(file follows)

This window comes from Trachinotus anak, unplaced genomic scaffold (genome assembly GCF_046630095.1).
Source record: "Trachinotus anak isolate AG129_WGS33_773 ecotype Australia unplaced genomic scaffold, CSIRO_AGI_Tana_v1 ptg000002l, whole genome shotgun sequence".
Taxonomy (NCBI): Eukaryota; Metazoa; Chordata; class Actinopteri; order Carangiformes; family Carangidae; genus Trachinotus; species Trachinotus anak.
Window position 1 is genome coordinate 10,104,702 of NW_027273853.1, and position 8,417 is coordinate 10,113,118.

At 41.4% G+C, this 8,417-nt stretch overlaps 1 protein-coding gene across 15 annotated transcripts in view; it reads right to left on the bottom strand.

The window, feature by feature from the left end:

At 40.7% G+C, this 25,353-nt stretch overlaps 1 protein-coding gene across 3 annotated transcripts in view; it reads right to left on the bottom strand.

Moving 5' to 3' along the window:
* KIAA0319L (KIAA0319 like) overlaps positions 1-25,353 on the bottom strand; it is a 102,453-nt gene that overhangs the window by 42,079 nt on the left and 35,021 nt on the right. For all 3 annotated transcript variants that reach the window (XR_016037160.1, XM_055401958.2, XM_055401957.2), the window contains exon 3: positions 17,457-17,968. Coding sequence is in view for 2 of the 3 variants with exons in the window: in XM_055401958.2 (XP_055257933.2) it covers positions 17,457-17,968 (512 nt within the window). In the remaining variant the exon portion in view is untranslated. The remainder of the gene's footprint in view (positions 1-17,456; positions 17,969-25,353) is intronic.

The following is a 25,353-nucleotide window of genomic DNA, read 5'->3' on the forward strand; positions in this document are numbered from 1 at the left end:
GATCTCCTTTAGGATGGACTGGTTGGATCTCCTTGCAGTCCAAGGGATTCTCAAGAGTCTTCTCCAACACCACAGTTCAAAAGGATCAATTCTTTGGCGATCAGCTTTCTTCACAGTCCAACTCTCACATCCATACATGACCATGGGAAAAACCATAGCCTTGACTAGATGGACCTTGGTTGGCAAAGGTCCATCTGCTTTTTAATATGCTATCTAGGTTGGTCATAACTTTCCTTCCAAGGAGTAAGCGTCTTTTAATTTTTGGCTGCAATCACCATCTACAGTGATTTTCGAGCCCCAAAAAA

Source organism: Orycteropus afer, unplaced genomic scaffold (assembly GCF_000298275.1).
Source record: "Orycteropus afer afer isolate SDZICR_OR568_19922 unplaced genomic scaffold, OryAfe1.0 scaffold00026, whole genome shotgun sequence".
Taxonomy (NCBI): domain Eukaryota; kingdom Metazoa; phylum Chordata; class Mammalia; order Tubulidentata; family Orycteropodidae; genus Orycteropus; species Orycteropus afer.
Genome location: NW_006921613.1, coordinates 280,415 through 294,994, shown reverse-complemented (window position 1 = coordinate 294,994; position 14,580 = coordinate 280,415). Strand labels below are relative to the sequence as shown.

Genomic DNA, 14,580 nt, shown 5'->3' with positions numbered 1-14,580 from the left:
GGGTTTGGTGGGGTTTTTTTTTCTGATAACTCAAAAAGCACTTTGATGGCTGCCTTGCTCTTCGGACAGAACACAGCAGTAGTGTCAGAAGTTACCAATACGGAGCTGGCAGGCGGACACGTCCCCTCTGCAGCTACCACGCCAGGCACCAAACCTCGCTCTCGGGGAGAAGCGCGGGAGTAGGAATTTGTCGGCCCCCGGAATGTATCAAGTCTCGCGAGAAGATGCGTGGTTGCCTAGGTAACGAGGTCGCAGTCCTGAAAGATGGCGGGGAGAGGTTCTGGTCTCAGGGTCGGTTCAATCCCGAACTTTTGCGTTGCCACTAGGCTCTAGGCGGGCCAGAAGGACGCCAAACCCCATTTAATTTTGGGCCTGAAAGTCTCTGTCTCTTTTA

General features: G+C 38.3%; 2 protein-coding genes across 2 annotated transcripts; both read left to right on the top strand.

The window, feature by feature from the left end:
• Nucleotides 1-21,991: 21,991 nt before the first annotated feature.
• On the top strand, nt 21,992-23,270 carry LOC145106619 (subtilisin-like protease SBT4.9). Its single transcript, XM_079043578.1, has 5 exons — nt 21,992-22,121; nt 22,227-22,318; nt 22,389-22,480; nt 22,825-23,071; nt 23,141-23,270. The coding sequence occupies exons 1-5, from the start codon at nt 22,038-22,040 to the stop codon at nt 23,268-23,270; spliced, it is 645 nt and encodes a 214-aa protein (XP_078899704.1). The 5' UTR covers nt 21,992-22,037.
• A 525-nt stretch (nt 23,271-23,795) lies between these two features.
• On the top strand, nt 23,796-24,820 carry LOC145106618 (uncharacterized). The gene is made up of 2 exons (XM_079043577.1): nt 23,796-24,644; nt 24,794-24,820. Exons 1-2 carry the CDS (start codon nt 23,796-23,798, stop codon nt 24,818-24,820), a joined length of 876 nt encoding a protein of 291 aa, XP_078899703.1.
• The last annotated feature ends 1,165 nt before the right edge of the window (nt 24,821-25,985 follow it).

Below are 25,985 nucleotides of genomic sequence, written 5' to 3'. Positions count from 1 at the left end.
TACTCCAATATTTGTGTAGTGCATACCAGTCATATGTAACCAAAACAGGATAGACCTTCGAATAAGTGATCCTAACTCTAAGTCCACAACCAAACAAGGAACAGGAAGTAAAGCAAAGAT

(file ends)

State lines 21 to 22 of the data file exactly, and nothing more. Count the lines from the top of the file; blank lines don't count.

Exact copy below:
• On the top strand, nt 21,992-23,270 carry LOC145106619 (subtilisin-like protease SBT4.9). Its single transcript, XM_079043578.1, has 5 exons — nt 21,992-22,121; nt 22,227-22,318; nt 22,389-22,480; nt 22,825-23,071; nt 23,141-23,270. The coding sequence occupies exons 1-5, from the start codon at nt 22,038-22,040 to the stop codon at nt 23,268-23,270; spliced, it is 645 nt and encodes a 214-aa protein (XP_078899704.1). The 5' UTR covers nt 21,992-22,037.
• A 525-nt stretch (nt 23,271-23,795) lies between these two features.